Ongoing federal program to encourage providers to adopt EHRs is not without its critics who contend the market is dominated by nation’s biggest health IT companies
News reporters have finally begun to notice that it is boom time for vendors of electronic health record (EHR) systems. Over the past three years, revenue and profits have soared at the nation’s biggest health information companies.
Of course, pathologists and clinical laboratory managers had front row seats to watch these events as they unfolded in recent years. Since 2010, every clinical laboratory and anatomic pathology group has been working to interface their laboratory information systems (LIS) with the EHR systems of parent hospitals and client physicians.
Gold Rush Is Filling Coffers of Nation’s Largest Vendors of EHR Systems
Trigger to this gold rush was the authorization of 2009’s federal HITECH legislation to fund financial incentives of as much as $25 billion. The money will be paid to those providers who implement and use EHRs. No less an authority than The New York Times has observed that it is the nation’s largest vendors of EHR systems who are getting rich from the deal, as described in a recent story that the newspaper published.
Annual sales at Chicago-based Allscripts Healthcare Solutions (NASDAQ: MDRX), doubled from $548 million in 2009 to $1.44 billion in 2012. Allscripts is a provider of clinical, financial, connectivity and information solutions, including the Sunrise Enterprise clinical suite.
During the same three-year period, sales rose 60% at Kansas City, Missouri-based Cerner Corporation (NASDAQ: CERN). Along with its various software systems for hospitals and physicians, Cerner sells a popular EHR system.
EHR vendors’ newfound wealth is the result of the multi-billion dollar incentives contained in the American Recovery and Reinvestment Act of 2008 (ARRA). Better known as the economic stimulus legislation, ARRA was passed after years of behind-the-scenes lobbying by Allscripts and others, reported The New York Times.
Politics of Health Information Technology
News outlets have reported on the access health IT executives have had to the current administration. For example, Allscripts former CEO Glen E. Tullman had close ties to President Obama. He served as health technology adviser to Obama’s presidential campaign in 2008. He also was a major contributor to the campaign and a frequent guest at the White House during 2009.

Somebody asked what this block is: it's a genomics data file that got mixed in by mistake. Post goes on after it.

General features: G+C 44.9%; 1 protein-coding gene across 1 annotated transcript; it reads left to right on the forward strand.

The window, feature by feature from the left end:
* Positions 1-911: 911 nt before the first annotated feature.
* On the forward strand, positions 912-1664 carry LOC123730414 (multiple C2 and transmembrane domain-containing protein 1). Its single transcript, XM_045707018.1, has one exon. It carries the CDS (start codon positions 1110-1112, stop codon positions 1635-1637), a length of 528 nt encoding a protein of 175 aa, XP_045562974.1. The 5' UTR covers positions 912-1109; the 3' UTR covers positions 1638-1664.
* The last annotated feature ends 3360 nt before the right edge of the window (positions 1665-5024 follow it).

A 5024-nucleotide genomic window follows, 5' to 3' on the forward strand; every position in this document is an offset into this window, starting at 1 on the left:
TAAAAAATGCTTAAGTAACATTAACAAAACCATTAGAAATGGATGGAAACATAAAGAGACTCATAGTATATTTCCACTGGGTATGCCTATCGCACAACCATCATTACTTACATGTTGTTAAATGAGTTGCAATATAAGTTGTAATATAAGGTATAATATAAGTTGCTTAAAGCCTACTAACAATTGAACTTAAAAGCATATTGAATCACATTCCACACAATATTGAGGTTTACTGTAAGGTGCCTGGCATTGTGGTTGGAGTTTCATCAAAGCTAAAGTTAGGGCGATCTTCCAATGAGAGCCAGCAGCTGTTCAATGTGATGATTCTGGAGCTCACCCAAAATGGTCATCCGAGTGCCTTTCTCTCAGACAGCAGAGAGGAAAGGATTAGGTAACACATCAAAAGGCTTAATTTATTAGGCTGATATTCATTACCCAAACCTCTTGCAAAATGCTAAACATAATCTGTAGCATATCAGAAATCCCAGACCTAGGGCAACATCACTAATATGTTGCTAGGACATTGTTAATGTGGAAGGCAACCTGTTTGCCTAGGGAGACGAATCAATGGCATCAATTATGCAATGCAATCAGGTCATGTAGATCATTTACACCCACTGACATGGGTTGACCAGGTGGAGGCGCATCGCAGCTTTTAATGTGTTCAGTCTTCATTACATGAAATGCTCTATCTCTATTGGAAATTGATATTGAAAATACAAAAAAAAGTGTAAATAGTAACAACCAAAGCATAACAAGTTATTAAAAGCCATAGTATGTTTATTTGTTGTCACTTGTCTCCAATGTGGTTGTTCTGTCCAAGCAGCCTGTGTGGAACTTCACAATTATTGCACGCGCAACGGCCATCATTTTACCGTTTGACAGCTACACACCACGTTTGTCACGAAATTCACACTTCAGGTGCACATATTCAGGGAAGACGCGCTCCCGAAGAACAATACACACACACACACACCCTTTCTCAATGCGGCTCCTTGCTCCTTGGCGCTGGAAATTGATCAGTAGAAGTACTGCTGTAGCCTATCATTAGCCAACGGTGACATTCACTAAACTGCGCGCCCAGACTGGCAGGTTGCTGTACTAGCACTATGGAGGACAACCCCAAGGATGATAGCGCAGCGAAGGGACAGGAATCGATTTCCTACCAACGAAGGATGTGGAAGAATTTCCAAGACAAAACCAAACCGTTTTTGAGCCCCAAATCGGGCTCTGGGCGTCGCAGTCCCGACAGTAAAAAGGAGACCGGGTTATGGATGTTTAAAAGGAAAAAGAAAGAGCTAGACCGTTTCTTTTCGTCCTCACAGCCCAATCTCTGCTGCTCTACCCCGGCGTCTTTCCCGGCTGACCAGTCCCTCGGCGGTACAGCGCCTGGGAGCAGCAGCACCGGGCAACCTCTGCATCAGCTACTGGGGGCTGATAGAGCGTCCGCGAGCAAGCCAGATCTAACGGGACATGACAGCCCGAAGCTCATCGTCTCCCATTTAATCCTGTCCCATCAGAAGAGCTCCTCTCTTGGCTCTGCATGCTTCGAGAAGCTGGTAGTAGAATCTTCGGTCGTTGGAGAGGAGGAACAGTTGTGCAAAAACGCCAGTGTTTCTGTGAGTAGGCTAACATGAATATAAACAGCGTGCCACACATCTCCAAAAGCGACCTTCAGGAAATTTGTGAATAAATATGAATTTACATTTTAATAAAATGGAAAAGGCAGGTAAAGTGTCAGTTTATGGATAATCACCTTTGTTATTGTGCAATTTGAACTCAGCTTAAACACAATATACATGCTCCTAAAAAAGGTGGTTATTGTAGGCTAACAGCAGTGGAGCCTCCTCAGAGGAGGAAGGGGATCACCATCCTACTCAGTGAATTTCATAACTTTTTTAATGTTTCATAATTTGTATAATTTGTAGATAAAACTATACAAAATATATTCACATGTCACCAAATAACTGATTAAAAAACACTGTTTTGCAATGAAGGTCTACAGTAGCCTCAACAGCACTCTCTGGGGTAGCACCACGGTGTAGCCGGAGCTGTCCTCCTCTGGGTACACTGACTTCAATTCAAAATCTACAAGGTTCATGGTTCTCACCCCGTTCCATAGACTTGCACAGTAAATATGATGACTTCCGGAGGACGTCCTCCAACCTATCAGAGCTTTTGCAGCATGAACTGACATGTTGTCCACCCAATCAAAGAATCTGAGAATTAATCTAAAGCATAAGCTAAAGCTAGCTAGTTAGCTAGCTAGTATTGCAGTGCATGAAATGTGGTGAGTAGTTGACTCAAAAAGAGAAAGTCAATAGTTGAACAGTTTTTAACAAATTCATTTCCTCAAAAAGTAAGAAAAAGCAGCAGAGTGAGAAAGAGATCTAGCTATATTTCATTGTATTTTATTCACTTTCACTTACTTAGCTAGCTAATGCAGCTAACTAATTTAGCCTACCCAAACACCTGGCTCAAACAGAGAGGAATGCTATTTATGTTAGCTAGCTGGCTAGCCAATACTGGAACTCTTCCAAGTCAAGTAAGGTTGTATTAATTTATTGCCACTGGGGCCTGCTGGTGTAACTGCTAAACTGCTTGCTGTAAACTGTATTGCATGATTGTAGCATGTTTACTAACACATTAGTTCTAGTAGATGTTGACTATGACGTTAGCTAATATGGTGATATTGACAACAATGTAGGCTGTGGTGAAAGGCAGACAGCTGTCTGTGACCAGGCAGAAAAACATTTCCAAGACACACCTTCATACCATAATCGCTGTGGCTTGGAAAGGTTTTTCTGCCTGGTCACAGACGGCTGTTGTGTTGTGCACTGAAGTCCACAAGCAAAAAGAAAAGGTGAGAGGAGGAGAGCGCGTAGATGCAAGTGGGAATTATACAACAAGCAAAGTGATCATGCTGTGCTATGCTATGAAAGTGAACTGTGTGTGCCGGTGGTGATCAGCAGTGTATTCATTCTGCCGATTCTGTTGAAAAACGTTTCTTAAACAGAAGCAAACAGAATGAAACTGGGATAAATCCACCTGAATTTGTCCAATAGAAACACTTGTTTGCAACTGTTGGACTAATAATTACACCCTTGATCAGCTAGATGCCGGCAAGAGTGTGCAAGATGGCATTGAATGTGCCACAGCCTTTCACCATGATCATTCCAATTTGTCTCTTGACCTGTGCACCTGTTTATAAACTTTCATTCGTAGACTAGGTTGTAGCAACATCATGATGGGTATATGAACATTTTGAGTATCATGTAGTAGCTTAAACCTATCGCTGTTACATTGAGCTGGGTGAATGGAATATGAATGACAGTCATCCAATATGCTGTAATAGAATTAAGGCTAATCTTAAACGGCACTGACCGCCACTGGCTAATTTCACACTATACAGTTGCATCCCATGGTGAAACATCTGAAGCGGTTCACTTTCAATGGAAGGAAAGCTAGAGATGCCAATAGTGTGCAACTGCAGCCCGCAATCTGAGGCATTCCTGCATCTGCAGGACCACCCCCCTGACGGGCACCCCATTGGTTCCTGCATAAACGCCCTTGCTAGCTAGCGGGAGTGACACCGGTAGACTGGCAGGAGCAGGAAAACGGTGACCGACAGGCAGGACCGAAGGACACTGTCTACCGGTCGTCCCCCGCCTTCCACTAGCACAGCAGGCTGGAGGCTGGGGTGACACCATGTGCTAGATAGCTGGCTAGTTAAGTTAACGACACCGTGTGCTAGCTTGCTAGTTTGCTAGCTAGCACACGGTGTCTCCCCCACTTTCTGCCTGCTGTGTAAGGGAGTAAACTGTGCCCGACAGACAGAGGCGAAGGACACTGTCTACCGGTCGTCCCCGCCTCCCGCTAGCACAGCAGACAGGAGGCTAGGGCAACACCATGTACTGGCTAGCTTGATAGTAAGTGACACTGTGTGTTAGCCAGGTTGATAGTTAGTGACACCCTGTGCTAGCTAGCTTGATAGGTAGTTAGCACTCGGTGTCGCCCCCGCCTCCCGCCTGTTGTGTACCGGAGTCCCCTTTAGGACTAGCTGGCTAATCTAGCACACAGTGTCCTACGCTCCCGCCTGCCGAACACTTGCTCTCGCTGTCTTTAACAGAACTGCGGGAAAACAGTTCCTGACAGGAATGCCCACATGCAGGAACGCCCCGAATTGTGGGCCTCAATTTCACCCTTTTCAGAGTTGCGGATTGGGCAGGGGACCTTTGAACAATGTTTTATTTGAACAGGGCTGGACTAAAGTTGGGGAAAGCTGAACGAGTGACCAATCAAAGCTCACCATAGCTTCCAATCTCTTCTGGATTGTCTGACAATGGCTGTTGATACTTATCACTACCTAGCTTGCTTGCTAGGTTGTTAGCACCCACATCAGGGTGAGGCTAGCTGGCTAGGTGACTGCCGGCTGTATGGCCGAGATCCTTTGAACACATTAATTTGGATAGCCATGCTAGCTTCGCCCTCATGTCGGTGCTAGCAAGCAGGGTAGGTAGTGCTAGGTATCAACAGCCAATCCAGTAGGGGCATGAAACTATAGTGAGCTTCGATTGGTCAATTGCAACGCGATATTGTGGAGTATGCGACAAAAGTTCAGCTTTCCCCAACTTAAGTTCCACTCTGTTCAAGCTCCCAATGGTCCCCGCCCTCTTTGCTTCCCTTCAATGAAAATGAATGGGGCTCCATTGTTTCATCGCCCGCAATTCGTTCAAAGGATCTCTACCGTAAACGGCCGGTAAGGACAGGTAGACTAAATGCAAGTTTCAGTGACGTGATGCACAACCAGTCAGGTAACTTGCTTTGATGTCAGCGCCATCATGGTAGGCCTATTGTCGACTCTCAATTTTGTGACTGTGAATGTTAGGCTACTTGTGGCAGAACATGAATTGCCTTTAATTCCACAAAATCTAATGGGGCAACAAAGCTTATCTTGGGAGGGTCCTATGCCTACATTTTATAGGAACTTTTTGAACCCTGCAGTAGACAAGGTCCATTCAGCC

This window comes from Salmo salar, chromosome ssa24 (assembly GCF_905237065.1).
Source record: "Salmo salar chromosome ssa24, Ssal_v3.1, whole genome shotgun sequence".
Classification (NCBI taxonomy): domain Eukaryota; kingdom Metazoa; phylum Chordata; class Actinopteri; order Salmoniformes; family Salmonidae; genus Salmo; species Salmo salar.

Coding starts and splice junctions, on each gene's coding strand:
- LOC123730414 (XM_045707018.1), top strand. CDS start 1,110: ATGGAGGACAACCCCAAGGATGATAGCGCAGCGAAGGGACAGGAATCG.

For its part, Cerner contributed heavily to political campaigns and doubled its lobbying dollars to nearly $400,000 between 2006 and 2012, according to the Center for Responsive Politics, a nonpartisan research group based in Washington, DC.
Consequently, the big players–Allscripts, Cerner and privately held Epic Systems Corporation (EPISYSP) of Verona, Wisconsin—have reaped the majority of rewards from this legislation, according to industry executives.
“Nothing that these companies did in my eyes was spectacular,” stated John Gomez in the New York Times story. He is former head of technology at Allscripts and currently is Executive Vice President and Chief Technology Strategy Officer at Eclipsys (NASDAQ: ECLP). “They [these companies] grew as a result of government incentives.”
Meanwhile, executives at smaller companies offering EHR products contend that the federal legislation was designed to favor the big players due to their lobbying. As written, they say the current legislation makes it difficult for other companies to break into the business and innovate. Among them is Jonathan Bush, co-founder of Athenahealth, which sells one of the nation’s few cloud-based EHR systems.